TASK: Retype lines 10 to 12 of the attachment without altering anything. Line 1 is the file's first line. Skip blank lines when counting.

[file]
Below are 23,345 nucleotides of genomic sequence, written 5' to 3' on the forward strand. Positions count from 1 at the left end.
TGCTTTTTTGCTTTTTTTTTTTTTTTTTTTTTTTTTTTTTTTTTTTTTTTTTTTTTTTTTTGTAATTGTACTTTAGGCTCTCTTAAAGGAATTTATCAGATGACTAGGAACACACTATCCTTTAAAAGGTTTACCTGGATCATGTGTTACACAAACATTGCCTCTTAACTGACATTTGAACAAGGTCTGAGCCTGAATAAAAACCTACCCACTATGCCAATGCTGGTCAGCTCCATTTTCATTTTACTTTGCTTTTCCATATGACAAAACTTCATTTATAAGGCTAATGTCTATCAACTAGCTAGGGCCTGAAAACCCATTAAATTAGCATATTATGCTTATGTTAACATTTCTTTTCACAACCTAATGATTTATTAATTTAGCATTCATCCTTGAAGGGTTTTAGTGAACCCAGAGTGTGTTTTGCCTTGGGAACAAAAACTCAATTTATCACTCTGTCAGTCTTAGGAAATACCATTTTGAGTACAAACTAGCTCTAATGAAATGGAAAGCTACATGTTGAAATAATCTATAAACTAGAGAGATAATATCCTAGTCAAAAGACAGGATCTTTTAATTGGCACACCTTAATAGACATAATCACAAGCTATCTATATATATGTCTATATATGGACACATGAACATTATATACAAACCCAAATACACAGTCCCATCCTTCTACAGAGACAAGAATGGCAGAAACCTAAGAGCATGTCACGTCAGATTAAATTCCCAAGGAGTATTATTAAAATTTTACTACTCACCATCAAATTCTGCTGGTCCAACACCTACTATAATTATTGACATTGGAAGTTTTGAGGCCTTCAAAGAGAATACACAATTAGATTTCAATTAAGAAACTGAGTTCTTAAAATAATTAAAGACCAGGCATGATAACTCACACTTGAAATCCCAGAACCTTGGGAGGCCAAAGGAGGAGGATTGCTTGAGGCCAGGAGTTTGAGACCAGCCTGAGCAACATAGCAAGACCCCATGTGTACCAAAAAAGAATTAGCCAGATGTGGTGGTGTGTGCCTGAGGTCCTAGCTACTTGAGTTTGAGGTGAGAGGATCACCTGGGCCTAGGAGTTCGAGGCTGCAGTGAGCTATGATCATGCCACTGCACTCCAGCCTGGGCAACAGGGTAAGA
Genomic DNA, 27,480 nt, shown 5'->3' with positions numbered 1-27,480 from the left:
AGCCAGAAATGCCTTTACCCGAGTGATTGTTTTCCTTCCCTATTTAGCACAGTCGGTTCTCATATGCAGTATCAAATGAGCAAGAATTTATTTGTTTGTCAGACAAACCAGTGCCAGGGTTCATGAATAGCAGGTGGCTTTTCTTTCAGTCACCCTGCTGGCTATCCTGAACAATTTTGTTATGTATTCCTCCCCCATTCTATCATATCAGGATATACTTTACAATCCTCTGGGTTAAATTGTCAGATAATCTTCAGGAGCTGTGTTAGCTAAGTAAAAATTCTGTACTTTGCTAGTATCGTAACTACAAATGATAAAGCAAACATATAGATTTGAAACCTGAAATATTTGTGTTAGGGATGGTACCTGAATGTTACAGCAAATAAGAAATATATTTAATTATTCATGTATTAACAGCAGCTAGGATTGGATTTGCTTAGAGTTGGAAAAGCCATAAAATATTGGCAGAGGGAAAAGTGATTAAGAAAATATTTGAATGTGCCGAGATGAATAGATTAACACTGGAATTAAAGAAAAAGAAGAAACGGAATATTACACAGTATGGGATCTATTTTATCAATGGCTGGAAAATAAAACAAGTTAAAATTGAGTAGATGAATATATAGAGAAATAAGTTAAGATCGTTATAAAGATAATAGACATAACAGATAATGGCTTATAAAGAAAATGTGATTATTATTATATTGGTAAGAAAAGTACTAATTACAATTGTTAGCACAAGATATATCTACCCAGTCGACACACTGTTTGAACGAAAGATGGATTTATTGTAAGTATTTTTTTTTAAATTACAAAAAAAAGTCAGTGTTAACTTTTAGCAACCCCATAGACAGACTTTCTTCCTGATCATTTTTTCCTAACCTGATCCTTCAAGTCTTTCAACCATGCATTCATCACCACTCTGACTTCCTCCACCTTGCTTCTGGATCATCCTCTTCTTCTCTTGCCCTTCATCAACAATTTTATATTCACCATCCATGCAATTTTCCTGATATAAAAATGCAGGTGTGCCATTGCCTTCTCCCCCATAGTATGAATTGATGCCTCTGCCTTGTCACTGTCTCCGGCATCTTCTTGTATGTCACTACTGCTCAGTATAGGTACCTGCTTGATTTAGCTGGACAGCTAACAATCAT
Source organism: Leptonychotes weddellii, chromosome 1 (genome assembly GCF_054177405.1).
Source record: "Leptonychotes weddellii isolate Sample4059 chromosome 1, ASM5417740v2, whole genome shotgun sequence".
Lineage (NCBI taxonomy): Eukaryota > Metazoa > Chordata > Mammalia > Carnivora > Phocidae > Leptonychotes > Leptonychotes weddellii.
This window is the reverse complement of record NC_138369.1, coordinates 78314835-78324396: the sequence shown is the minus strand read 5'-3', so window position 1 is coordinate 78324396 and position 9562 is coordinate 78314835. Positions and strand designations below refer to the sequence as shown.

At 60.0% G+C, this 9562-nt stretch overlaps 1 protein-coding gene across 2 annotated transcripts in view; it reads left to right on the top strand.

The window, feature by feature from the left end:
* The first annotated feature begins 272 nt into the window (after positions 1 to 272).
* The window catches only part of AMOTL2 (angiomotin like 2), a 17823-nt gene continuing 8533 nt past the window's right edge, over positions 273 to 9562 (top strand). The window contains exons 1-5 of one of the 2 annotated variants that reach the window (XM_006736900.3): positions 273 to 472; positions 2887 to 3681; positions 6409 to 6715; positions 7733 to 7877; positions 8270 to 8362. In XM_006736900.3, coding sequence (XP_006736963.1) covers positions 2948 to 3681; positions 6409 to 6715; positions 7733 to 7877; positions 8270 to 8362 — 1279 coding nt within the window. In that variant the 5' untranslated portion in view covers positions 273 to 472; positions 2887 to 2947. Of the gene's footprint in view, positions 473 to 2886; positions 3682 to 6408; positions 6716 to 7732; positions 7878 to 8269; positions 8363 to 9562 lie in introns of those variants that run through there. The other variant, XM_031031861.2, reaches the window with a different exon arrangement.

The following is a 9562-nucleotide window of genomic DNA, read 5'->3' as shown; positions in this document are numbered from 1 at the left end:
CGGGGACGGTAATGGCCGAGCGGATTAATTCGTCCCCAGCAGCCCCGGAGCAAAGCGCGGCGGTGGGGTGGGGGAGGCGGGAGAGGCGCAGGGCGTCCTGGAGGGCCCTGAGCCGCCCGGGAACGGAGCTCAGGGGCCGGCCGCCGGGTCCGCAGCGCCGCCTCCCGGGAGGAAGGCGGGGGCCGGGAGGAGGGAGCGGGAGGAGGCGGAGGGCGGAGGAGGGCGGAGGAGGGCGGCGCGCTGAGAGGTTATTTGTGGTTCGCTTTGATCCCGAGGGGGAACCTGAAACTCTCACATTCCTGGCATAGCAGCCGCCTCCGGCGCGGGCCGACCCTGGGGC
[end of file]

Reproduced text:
The window, feature by feature from the left end:
* The first annotated feature begins 272 nt into the window (after positions 1 to 272).
* The window catches only part of AMOTL2 (angiomotin like 2), a 17823-nt gene continuing 8533 nt past the window's right edge, over positions 273 to 9562 (top strand). The window contains exons 1-5 of one of the 2 annotated variants that reach the window (XM_006736900.3): positions 273 to 472; positions 2887 to 3681; positions 6409 to 6715; positions 7733 to 7877; positions 8270 to 8362. In XM_006736900.3, coding sequence (XP_006736963.1) covers positions 2948 to 3681; positions 6409 to 6715; positions 7733 to 7877; positions 8270 to 8362 — 1279 coding nt within the window. In that variant the 5' untranslated portion in view covers positions 273 to 472; positions 2887 to 2947. Of the gene's footprint in view, positions 473 to 2886; positions 3682 to 6408; positions 6716 to 7732; positions 7878 to 8269; positions 8363 to 9562 lie in introns of those variants that run through there. The other variant, XM_031031861.2, reaches the window with a different exon arrangement.